Surfing, a Lesson in Letting Go
At summer's end, focusing on the moment.
Posted September 9, 2019 | Reviewed by Lybi Ma
by Nicklas Balboa and Richard D. Glaser, Ph.D.
As summer winds to an end I can't help but be overcome with a feeling of gratitude for the beach, gratitude for California, and gratitude for the practice of surfing. Although California is one of the fastest-growing places in the world in terms of technology, population, and innovation, it still has pockets of beaches that serve as a getaway from all the noise and high-frequency vibrations of the growing city life.
While many people spend their time checking out the latest inventions, sharing on social media, and working to keep their minds busy, surfing provides a release so grand that locals prefer to label this practice a religious or spiritual occasion, rather than a sport. This grand appreciation is intertwined with surf history, accounting for its expanse of myth, legend, and ritual.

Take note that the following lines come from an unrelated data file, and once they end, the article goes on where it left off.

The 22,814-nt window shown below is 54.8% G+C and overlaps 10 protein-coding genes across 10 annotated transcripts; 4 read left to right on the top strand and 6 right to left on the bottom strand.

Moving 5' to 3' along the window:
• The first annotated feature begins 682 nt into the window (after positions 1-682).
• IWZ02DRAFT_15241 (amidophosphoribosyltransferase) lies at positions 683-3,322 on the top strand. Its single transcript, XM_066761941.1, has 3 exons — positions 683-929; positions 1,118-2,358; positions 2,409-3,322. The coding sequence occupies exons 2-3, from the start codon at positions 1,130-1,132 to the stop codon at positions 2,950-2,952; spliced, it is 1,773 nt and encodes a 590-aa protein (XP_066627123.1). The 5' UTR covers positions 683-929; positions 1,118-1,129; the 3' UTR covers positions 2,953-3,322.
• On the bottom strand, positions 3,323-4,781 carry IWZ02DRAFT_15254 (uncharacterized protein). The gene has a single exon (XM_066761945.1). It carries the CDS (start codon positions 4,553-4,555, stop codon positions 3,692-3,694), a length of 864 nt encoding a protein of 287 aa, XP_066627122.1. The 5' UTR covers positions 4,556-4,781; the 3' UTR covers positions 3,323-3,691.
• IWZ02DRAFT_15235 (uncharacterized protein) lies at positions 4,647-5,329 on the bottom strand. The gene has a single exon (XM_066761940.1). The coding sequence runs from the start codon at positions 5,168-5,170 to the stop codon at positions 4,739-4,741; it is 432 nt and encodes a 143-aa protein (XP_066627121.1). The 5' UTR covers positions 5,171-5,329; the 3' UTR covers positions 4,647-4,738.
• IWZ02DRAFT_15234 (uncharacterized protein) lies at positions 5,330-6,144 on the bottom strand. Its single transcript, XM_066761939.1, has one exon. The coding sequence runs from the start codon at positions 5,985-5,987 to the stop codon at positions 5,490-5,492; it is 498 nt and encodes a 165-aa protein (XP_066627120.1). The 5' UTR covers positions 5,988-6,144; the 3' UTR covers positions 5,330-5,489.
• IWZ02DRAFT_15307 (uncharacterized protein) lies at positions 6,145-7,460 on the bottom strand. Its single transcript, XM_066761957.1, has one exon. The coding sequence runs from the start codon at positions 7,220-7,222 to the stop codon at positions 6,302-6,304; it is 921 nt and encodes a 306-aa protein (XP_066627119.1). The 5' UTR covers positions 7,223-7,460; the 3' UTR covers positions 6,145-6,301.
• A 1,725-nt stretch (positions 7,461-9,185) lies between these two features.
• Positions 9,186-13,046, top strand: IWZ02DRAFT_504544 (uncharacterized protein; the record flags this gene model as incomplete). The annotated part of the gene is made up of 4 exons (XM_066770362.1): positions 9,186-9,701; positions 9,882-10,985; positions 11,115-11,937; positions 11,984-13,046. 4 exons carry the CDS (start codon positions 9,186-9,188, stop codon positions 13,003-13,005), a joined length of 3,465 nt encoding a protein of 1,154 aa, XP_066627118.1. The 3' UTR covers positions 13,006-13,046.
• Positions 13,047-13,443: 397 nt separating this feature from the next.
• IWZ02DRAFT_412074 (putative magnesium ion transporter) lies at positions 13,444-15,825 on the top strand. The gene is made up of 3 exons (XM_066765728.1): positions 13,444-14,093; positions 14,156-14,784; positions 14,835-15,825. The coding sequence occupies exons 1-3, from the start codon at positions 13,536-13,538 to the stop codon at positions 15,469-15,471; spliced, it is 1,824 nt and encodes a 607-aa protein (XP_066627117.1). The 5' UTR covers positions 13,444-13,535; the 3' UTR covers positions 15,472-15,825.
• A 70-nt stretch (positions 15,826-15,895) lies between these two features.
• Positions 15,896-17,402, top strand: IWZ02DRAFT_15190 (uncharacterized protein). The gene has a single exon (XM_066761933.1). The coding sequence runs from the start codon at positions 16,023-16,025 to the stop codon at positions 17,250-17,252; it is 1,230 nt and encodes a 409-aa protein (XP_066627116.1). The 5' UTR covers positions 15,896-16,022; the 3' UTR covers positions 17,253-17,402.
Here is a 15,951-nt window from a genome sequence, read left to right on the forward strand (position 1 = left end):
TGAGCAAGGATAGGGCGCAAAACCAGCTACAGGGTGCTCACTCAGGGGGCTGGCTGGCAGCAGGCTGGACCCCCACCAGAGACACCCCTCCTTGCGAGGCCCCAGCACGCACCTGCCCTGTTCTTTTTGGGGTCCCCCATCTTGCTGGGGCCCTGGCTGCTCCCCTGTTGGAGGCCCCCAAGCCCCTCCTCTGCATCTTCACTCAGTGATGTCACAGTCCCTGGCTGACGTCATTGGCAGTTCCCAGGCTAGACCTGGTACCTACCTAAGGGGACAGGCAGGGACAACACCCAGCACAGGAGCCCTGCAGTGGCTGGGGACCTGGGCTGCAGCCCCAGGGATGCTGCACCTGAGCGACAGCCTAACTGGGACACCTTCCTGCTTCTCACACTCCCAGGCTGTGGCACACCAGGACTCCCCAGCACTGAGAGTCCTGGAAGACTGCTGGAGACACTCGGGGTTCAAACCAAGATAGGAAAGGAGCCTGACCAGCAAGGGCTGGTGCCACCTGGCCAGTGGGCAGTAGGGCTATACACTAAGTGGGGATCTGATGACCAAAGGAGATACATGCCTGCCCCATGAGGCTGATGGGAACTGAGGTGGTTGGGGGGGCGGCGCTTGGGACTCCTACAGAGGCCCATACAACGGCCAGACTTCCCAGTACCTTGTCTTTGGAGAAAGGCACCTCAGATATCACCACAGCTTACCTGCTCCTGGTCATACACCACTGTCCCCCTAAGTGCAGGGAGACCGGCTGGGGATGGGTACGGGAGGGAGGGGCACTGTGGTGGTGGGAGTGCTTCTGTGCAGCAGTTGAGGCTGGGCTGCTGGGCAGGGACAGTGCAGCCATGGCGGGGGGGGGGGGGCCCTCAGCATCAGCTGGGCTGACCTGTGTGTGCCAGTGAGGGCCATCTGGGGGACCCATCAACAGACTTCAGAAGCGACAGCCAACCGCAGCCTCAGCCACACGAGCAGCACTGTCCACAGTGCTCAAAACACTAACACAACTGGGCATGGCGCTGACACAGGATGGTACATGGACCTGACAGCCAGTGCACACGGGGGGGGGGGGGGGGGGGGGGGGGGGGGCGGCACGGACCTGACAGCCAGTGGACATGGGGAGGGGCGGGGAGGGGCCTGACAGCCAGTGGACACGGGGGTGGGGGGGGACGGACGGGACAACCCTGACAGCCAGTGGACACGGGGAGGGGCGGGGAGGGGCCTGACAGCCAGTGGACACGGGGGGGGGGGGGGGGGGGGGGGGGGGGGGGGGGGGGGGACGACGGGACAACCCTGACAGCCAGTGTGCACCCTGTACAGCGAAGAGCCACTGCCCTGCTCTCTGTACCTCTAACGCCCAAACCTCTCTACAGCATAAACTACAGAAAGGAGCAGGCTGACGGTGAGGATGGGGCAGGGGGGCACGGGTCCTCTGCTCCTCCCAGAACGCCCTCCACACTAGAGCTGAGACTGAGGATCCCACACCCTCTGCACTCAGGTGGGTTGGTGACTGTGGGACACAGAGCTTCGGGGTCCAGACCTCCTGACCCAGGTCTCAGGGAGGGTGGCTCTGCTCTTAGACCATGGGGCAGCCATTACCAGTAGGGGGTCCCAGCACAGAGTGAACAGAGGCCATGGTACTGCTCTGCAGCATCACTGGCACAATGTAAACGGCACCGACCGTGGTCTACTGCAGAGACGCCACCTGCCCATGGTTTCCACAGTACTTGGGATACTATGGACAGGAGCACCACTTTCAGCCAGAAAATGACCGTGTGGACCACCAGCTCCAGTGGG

History: Though the origins of humans and surfing can be traced back to Tahiti and Polynesian culture, it is the Native Hawaiians who integrated the art of surfing into their culture. Born out of ritual, there are many aspects of surfing that bring us back to nature and its mystic roots.
For example, surfboards used to grow on trees. Traditionally, Hawaiians selected surfboards from trees like the koa, the wiliwili, or the kukui. These natural woods would take the form of much larger boards than we are used to seeing today; over 20 feet at times. Longboards are a symbol of the style of soul surfing that the Hawaiians are famous for. The appreciation and respect for nature’s power and beauty are channeled into the board through the native wood, creation of a special connection between the rider and the water.
This spiritual connection is not one that concerns time or even thought. Rather, surfing is about having fun and most importantly being in the water.